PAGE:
The UK government handed a contract to feed more than a million pupils eligible for free school meals to a company with fewer than 150 staff, which has set up a scheme accused of leaving children hungry and humiliating parents.
The task, outsourced to French-owned Edenred under emergency power without a competitive tendering process, involves distributing food vouchers valued at up to £234m.
The contract runs for up to three months, indicating that the Department for Education expected the firm to distribute the £15-a-week vouchers to the 1.3m children in England eligible for free school meals.
Despite the fact that the vast scale of the challenge was indicated at the outset by the value of the contract, the scheme has been dogged by problems since it started in March.
Parents of children who would usually receive free school meals, but are at home during the lockdown, are meant to be able to use vouchers provided by Edenred to buy food in shops.
But the firm’s website was initially overwhelmed, leaving desperate parents unable to log on and provoking fury among headteachers, who urged the government to intervene.
An investigation by Schools Week last month found that some parents phoned schools in tears after being made to wait two weeks for vouchers.
The site was upgraded over Easter but a report by the BBC on Wednesday found that parents were arriving at the tills only to be left “humiliated” when supermarkets wouldn’t accept their vouchers.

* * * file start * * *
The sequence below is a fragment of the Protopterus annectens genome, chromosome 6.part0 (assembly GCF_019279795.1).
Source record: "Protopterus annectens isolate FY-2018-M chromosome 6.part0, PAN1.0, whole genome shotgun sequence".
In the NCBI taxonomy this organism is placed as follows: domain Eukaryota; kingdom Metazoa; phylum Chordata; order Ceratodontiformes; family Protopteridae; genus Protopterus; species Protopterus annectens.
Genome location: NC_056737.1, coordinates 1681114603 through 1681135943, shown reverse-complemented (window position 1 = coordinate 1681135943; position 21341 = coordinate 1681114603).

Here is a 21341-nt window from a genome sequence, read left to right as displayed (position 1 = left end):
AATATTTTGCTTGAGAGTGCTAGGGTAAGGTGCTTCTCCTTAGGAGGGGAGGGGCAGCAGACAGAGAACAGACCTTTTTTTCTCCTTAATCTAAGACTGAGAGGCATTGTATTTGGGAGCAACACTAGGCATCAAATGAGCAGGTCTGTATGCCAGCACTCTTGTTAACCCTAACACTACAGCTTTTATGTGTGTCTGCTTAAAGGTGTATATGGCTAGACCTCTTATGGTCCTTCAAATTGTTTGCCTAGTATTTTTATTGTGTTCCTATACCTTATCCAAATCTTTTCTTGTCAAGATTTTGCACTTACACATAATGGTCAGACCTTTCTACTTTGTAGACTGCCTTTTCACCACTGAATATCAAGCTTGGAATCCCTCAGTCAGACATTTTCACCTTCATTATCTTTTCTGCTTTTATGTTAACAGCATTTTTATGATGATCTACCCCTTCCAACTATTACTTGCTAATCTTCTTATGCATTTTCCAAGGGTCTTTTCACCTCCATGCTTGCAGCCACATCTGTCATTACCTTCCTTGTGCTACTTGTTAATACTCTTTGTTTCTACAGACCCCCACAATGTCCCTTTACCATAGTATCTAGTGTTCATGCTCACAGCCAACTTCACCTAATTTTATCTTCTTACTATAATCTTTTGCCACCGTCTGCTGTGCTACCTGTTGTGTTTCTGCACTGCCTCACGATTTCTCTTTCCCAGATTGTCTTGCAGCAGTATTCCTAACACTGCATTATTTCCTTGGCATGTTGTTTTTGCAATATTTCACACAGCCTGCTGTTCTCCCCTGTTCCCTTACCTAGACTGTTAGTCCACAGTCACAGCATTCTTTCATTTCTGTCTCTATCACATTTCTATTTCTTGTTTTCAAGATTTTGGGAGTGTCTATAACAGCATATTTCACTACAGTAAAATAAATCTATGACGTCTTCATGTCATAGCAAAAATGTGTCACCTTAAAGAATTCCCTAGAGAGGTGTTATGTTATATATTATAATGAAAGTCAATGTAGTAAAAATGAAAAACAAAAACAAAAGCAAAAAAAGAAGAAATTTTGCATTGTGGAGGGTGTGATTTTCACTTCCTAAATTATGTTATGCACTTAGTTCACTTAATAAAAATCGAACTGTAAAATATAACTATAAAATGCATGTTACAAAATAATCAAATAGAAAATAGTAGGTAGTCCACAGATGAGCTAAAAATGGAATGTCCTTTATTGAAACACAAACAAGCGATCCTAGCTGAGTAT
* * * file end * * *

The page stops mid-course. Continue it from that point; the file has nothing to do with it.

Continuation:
Companies House accounts show that the magnitude of the free meals contract dwarfs the company that was asked to manage it.
Edenred’s French parent company, which manages employee benefits such as luncheon vouchers for businesses, had revenues of £1.4bn last year.
But its much smaller UK subsidiary, Edenred (UK Group) Limited, which is managing the voucher scheme, reported revenues of less than £11.8m for the year ending 31 December 2018 and had just 145 employees.
The contract did not go through the usual competitive tendering process due to “the emergency situation caused by Covid-19 pandemic”.
The contract cites “a critical need to enable families the access to the free school meal replacement scheme”.
Documents accompanying the contract state that “standard quality and price criteria are not applicable on this occasion”.
In a statement on its website, Edenred said: “The new national voucher scheme to support the delivery of free school meals on behalf of the Department for Education has now provided over £58m of supermarket eGift cards to families and schools as of Tuesday 5 May.
“The number of schools who have placed orders on the scheme has now grown to 16,500 schools.
“Improvements made to the free school meal voucher site last weekend mean that parents and schools face short or no-time waiting time when ordering online, despite continued growth in the number of parents and schools using the scheme.”
“The daily volume of eGift cards processed for parents and families in the 24 hours to Monday 5 May was £4.9m, over 40% above the same level last week.
“We have now issued over 3.87m of £15 free school meal allowances to families and schools.”
The contract was for an initial four weeks with an option to extend up to 12. They launched five weeks ago on 27 March, indicating that the Department of Education appears to have decided not to terminate it after the trial period.
The Guardian has approached Edenred for further comment.
The Department for Education said: “Improvements have been made to Edenred’s technology system and we expect the company to continually improve to meet this unprecedented situation.”
Source: Thanks https://www.theguardian.com/society/2020/may/07/government-gave-national-pupils-food-voucher-contract-to-small-company